ENDS


Notes to editors

1. The Health and Social Care Information Centre (HSCIC) was established on April 1 2013 as an Executive Non Departmental Public Body (ENDPB). The trusted source of authoritative data and information relating to health and care, HSCIC plays a fundamental role in driving better care, better services and better outcomes for patients. It supports the delivery of IT infrastructure, information systems and standards to ensure information flows efficiently and securely across the health and social care system to improve patient outcomes. Its work includes publishing more than 220 statistical publications annually; providing a range of specialist data services; managing informatics projects and programmes and developing and assuring national systems against appropriate contractual, clinical safety and information standards.

2. A May 2011 BBC Panorama programme broadcast footage of apparent abuse by staff of inpatients in Winterbourne View Hospital, many of whom had learning disabilities.

3. Inpatients included in this report were individuals with diagnosed or understood learning disabilities who were receiving treatment and care in NHS and independent sector hospitals in England. Additionally, the inpatients may have been receiving care for mental health needs, have needs associated with autism spectrum disorder and/or may have presented 'behaviour that challenges'. There is no set clinical definition for behaviour that challenges. One academic definition is: "Culturally abnormal behaviour(s) of such an intensity, frequency or duration that the physical safety of the person or others is likely to be placed in serious jeopardy, or behaviour which is likely to seriously limit use of, or result in the person being denied access to, ordinary community facilities." Ref: Emerson, 1995, cited in Emerson, E (2001, 2nd edition): Challenging Behaviour: Analysis and intervention in people with learning disabilities. Cambridge University Press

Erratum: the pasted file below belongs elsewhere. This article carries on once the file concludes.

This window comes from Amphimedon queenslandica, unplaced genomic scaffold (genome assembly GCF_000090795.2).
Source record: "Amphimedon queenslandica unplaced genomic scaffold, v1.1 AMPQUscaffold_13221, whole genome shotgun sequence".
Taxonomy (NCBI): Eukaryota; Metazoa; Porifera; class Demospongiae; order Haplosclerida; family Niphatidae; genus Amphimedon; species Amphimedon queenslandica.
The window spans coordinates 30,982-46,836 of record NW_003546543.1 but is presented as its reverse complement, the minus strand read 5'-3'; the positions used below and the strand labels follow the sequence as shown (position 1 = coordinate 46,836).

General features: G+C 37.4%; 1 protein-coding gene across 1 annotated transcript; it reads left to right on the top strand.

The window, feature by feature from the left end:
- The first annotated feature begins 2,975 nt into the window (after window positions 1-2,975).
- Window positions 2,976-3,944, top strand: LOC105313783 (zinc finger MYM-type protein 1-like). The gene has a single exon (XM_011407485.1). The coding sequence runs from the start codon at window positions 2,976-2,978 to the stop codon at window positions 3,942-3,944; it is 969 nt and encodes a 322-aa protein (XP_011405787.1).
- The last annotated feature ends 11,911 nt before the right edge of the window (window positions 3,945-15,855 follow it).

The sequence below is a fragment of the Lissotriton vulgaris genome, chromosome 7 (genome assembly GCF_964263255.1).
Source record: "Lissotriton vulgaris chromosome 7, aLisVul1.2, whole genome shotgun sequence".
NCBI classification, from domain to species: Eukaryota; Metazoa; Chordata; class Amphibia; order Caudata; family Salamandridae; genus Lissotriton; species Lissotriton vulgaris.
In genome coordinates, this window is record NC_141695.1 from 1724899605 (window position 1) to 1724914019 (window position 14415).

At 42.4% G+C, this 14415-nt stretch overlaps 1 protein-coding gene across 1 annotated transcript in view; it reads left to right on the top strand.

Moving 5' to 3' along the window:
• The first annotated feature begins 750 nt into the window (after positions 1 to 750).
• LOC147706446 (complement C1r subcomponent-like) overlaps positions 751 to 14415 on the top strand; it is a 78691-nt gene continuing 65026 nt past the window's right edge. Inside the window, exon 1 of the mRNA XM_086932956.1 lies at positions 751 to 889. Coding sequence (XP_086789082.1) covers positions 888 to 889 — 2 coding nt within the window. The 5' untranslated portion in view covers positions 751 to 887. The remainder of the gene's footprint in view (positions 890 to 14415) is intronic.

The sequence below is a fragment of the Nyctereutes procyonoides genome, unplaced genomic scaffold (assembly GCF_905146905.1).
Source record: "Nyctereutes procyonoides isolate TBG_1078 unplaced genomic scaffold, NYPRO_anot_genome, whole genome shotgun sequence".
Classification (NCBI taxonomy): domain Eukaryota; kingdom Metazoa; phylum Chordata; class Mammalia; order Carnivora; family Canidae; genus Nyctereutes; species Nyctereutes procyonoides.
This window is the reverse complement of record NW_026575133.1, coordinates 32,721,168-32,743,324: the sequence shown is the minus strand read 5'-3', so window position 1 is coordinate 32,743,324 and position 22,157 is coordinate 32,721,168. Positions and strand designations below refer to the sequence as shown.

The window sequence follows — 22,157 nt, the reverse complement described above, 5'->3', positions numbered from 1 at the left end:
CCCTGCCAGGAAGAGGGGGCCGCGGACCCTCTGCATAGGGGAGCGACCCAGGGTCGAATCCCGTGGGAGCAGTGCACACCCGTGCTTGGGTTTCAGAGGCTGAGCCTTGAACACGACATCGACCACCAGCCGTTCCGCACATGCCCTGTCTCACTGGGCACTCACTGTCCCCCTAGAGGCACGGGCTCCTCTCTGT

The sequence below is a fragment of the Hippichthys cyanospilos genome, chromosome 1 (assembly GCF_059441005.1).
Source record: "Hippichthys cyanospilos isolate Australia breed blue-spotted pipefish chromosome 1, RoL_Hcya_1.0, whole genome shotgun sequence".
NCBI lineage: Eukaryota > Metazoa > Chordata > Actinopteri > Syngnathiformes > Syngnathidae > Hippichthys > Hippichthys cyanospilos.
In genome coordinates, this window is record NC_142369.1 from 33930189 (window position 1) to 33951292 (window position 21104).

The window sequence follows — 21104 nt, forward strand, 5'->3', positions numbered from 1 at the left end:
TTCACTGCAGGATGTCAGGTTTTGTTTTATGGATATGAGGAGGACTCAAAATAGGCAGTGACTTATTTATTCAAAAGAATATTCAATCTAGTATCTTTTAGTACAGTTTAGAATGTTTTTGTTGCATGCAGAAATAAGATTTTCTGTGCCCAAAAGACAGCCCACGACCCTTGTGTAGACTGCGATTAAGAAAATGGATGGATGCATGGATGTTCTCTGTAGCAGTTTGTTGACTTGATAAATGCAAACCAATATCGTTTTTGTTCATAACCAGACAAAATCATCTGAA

4. For more information on the Learning Disability Census, including a full list of the details of the questions asked of providers, see here: http://www.hscic.gov.uk/ldcensus

5. Distance has been measured as the crow flies between the institution where the individual is staying and the residential postcode.

6. Transforming care: a national response to Winterbourne View hospital can be found here: https://www.gov.uk/government/publications/winterbourne-view-hospital-department-of-health-review-and-response. On page 20 of Transforming care, it is stated: "Sending people out of area into hospital or large residential settings can cause real harm to individuals by weakening relationships with family and friends and taking them away from familiar places and community. It can damage continuity of care. It can also mean putting people into settings which they find stressful or frightening. This can damage mental health or increase the likelihood of challenging behaviour..."

7. Of the 106 providers (58 NHS and 48 private) that were in scope for the census, information was received from 104 providers. Cross-referencing with other available data sources on the number of providers was undertaken to ensure as comprehensive coverage as possible. More information on data quality and completeness can be found on the associated data quality report on this page: http://www.hscic.gov.uk/pubs/ldcensusrep1213

8. For media enquiries or interview requests please contact the press office on 0845 257 6990 or media@hscic.gov.uk